A preliminary hearing was scheduled on several occasions during October but had to be postponed because of Cobb's other court commitments or the unavailability of the police. Prior to the preliminary hearing, Cobb talked to Griffin at the jail and on the telephone several times. Griffin suggested the names of some witnesses that he wanted Cobb to talk to. Cobb talked to one with whom Griffin had spent some time on the date of the alleged rape, but the information that he obtained was relatively meaningless since Cobb did not know at what hour the prosecutrix would fix as the time of the crime. Similarly, he talked to two others, but they had nothing substantial to offer at that time. He also assigned an investigator to look for a particular truck which Griffin suggested had contained two men who had seen him on the day of the crime. Cobb was shown the prosecutor's file immediately prior to the preliminary hearing. Ordinarily, the public defender makes little investigation before the preliminary hearing because it is then that he learns about the prosecution's case.
The preliminary hearing was finally held on November 11, 1975. Cobb talked to Griffin then and again on November 13. They talked about whether Griffin would be willing or able to make bail, and Griffin said that he wanted his release and that he could get the necessary funds from his father or friends. Also, they discussed Griffin's representation. Griffin said that he knew of the case load of all of the public defenders, that he thought a private attorney would probably have more time to devote to his case and that if he was released, he thought that he could work a double shift driving a taxicab and, with supplementation from his father, earn enough to engage counsel. Cobb agreed to this plan of action and wrote Griffin a letter saying that when he was released he would no longer qualify for representation as a indigent and he should seek another attorney. Cobb then closed the case and did nothing more about it until December 1, 1975.1
Griffin was released on bond around November 20, 1975. He worked double shifts and, attending appointments between shifts, he tried to engage five lawyers. Only one indicated a willingness to represent him, and that one subsequently declined when the trial judge refused a motion for a continuance to prepare to trial.
On December 1, 1975, Cobb presented to the trial court a formal motion to withdraw as Griffin's counsel. Similar motions in other cases were always granted, but the motion in Griffin's case was denied, the trial court finding that Griffin had not earned enough money since his release to employ private counsel and that he was therefore indigent. On that day, Cobb learned for the first time that Griffin would be indicted that same day, arraigned immediately thereafter, and tried on December 4. Cobb was in court on December 1 until 6:00 p.m., and he was advised that another assigned client charged with armed robbery would be tried on December 2. Cobb returned to his office on December 1 to prepare for the trial the next day, and the trial on December 2 was not concluded until approximately 10:00-10:30 p.m. that night. On December 2, Cobb was advised that the trial in another case involving three defendants charged with housebreaking, grand larceny, and receiving stolen goods would begin the next day so that on the night of December 2, he again returned to his office to prepare for the December 3 trial and worked until approximately midnight.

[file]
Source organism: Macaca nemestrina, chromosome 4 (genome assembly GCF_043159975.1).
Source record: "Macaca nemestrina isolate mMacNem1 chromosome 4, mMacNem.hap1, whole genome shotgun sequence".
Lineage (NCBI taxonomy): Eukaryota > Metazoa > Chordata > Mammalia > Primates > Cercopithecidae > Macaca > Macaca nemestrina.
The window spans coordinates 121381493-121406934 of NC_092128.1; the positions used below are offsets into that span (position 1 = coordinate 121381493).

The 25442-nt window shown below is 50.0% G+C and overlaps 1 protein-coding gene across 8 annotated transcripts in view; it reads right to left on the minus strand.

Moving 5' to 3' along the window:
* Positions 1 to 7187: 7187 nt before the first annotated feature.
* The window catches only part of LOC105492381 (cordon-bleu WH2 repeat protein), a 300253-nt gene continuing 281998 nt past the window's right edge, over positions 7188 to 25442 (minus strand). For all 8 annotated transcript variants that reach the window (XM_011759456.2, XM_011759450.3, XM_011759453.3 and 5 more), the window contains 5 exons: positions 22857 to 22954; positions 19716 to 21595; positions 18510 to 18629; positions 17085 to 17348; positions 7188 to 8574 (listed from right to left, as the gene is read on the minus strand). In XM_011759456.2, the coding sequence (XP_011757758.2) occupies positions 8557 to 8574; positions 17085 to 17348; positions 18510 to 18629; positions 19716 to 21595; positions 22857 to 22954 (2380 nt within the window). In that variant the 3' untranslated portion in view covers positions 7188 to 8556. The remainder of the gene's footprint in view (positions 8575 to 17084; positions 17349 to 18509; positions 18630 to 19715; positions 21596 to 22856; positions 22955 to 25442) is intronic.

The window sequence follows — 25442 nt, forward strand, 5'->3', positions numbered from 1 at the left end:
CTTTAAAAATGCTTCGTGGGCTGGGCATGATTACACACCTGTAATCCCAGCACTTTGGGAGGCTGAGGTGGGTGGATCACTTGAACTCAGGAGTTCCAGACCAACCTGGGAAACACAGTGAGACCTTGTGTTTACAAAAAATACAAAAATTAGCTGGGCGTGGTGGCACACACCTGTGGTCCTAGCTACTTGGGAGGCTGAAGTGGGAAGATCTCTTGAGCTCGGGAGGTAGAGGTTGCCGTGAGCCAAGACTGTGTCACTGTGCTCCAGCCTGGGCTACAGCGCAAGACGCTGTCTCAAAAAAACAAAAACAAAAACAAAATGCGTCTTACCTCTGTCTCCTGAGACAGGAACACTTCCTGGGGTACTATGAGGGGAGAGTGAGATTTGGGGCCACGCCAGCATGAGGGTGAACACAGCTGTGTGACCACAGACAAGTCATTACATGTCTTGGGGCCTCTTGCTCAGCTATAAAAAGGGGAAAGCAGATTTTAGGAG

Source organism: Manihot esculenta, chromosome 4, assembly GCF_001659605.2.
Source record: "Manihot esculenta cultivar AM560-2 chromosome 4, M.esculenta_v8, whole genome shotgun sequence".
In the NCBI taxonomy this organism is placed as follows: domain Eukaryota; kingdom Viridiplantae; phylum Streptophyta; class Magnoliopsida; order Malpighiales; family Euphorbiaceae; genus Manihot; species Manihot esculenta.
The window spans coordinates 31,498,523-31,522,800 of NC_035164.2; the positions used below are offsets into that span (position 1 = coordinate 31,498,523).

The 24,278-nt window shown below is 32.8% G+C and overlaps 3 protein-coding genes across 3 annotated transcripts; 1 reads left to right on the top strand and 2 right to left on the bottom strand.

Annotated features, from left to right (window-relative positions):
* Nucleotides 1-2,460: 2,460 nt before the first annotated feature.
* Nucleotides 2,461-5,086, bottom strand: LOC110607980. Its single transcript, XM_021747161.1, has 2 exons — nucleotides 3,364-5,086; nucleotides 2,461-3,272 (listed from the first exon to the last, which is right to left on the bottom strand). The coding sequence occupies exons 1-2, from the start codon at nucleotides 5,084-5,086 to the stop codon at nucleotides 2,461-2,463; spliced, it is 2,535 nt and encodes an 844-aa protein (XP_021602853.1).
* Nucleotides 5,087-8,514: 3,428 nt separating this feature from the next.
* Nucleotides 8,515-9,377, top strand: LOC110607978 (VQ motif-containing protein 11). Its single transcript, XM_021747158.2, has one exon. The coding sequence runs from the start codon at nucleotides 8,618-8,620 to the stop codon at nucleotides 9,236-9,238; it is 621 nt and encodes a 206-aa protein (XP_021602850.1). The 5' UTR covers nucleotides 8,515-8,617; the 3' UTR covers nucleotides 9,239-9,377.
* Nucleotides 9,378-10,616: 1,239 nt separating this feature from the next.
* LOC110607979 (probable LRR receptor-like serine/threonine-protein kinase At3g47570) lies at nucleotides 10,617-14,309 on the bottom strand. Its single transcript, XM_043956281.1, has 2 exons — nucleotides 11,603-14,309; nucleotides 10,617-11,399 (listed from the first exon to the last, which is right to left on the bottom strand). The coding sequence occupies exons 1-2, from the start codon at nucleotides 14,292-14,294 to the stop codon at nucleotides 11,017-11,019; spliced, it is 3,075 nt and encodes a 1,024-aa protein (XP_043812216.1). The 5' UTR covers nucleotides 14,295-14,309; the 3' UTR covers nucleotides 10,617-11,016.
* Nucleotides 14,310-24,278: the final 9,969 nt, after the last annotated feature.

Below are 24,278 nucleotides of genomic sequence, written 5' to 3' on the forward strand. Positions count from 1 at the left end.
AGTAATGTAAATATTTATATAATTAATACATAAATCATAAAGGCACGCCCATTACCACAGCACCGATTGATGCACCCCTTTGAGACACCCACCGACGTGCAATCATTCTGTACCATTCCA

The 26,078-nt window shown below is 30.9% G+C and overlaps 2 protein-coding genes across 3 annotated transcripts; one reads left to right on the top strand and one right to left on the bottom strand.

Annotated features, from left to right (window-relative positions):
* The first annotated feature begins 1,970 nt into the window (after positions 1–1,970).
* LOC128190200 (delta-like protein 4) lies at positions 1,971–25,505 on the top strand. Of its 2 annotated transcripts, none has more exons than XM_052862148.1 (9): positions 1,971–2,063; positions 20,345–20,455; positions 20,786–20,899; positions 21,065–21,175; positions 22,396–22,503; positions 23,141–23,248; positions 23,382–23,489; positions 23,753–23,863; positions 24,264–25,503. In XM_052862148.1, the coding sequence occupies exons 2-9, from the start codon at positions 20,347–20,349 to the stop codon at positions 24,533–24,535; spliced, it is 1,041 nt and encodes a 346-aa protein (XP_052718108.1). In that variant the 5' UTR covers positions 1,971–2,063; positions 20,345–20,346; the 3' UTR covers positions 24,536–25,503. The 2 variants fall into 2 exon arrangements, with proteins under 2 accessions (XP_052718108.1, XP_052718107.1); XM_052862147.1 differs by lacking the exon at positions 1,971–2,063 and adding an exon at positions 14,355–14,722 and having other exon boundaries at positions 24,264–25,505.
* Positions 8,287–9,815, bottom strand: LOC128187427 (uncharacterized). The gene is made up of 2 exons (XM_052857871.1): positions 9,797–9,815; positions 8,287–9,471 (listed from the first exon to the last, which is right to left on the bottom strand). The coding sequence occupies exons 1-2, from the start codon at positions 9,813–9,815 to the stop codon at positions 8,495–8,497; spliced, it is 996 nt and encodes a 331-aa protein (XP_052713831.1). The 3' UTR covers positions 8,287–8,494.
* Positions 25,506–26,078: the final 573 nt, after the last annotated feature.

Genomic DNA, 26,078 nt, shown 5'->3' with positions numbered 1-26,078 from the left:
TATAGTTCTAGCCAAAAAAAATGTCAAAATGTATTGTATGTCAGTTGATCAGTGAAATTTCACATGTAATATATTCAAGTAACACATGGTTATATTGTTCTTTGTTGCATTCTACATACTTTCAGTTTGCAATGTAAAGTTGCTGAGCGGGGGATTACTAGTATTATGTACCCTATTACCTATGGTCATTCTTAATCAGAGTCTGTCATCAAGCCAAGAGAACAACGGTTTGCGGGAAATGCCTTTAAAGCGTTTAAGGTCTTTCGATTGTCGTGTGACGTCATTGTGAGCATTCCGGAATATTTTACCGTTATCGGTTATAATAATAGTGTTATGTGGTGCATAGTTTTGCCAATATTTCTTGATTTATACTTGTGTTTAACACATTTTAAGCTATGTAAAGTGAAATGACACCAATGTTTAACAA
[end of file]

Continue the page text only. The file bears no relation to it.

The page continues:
The trial on December 3 did not terminate until 10:30-11:30 that night. During the course of the trial, Cobb advised the trial judge that he was not ready to try Griffin the next day, and he informally requested a continuance. This was denied, the trial judge taking the position that cases would be tried as set by the solicitor but that Cobb should get help from someone else in his office to prepare him for the legal issues that the case would present. It was thus that Bowling was brought into the case and told to prepare the legal issues to be submitted at the trial.
Cobb left court on December 3 at 11:00-11:30 p.m. and worked with Bowling in his office until 2:00 a.m. This session was the first time that Cobb had the opportunity to tell Bowling about the facts of the case as they were known to Cobb. Cobb's knowledge, however, was meager. After gaining some knowledge of the state's case, he had talked to Griffin only 5-10 minutes on December 1 when Griffin was arraigned, and they did not discuss the facts of the case. After December 1, Cobb may have sent an investigator out to contact witnesses, but he talked to none of the witnesses himself. He did not obtain a transcript of the preliminary hearing for possible use in impeaching the prosecutrix because his secretary was too busy preparing papers for the December 2 and December 3 trials to transcribe it. During the night of December 3, Cobb may have talked to a friend of Griffin's, but he did not talk nor had he talked to any prosecution witness, the police, the minister of the church in the community where the prosecutrix lived, the principal of her school, or any of her teachers.